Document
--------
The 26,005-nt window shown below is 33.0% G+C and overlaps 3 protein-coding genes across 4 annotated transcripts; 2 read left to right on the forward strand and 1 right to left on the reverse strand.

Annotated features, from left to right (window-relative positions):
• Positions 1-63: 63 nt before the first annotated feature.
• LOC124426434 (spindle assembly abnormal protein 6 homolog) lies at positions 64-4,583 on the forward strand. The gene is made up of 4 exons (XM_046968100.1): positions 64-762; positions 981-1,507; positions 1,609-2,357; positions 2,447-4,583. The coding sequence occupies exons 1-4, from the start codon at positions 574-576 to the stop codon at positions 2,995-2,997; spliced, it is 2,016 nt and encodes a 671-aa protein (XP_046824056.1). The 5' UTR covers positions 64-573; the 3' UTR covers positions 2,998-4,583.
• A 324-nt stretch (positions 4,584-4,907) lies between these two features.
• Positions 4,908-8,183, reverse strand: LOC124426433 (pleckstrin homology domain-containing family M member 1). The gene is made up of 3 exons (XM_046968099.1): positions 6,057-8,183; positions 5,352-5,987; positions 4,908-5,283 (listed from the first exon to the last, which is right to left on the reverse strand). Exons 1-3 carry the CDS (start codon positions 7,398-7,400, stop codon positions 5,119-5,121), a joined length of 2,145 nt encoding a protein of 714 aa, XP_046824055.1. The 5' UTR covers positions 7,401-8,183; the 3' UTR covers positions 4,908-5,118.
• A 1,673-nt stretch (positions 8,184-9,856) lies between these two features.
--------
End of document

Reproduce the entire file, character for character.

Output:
The 26,005-nt window shown below is 33.0% G+C and overlaps 3 protein-coding genes across 4 annotated transcripts; 2 read left to right on the forward strand and 1 right to left on the reverse strand.

Annotated features, from left to right (window-relative positions):
• Positions 1-63: 63 nt before the first annotated feature.
• LOC124426434 (spindle assembly abnormal protein 6 homolog) lies at positions 64-4,583 on the forward strand. The gene is made up of 4 exons (XM_046968100.1): positions 64-762; positions 981-1,507; positions 1,609-2,357; positions 2,447-4,583. The coding sequence occupies exons 1-4, from the start codon at positions 574-576 to the stop codon at positions 2,995-2,997; spliced, it is 2,016 nt and encodes a 671-aa protein (XP_046824056.1). The 5' UTR covers positions 64-573; the 3' UTR covers positions 2,998-4,583.
• A 324-nt stretch (positions 4,584-4,907) lies between these two features.
• Positions 4,908-8,183, reverse strand: LOC124426433 (pleckstrin homology domain-containing family M member 1). The gene is made up of 3 exons (XM_046968099.1): positions 6,057-8,183; positions 5,352-5,987; positions 4,908-5,283 (listed from the first exon to the last, which is right to left on the reverse strand). Exons 1-3 carry the CDS (start codon positions 7,398-7,400, stop codon positions 5,119-5,121), a joined length of 2,145 nt encoding a protein of 714 aa, XP_046824055.1. The 5' UTR covers positions 7,401-8,183; the 3' UTR covers positions 4,908-5,118.
• A 1,673-nt stretch (positions 8,184-9,856) lies between these two features.